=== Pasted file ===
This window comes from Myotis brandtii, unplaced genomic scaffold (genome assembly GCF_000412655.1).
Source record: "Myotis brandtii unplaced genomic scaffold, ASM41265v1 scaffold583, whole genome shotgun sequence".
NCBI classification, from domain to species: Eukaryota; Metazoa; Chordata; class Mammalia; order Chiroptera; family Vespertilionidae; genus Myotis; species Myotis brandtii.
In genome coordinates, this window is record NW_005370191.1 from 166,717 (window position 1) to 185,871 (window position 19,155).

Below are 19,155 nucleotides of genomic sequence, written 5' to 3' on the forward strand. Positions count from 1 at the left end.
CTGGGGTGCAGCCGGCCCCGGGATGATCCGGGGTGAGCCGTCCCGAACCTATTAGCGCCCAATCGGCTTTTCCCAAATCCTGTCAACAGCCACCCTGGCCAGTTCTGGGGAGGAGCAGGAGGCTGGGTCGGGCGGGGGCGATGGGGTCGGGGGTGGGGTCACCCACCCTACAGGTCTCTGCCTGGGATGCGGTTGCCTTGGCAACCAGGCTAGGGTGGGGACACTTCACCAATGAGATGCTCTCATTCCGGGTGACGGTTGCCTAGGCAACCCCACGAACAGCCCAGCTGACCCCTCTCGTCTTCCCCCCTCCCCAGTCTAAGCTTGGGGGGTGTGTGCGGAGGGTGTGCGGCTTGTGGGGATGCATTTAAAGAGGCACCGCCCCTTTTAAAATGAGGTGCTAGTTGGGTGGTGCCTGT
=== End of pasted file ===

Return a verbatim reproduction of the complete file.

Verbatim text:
This window comes from Myotis brandtii, unplaced genomic scaffold (genome assembly GCF_000412655.1).
Source record: "Myotis brandtii unplaced genomic scaffold, ASM41265v1 scaffold583, whole genome shotgun sequence".
NCBI classification, from domain to species: Eukaryota; Metazoa; Chordata; class Mammalia; order Chiroptera; family Vespertilionidae; genus Myotis; species Myotis brandtii.
In genome coordinates, this window is record NW_005370191.1 from 166,717 (window position 1) to 185,871 (window position 19,155).

Below are 19,155 nucleotides of genomic sequence, written 5' to 3' on the forward strand. Positions count from 1 at the left end.
CTGGGGTGCAGCCGGCCCCGGGATGATCCGGGGTGAGCCGTCCCGAACCTATTAGCGCCCAATCGGCTTTTCCCAAATCCTGTCAACAGCCACCCTGGCCAGTTCTGGGGAGGAGCAGGAGGCTGGGTCGGGCGGGGGCGATGGGGTCGGGGGTGGGGTCACCCACCCTACAGGTCTCTGCCTGGGATGCGGTTGCCTTGGCAACCAGGCTAGGGTGGGGACACTTCACCAATGAGATGCTCTCATTCCGGGTGACGGTTGCCTAGGCAACCCCACGAACAGCCCAGCTGACCCCTCTCGTCTTCCCCCCTCCCCAGTCTAAGCTTGGGGGGTGTGTGCGGAGGGTGTGCGGCTTGTGGGGATGCATTTAAAGAGGCACCGCCCCTTTTAAAATGAGGTGCTAGTTGGGTGGTGCCTGT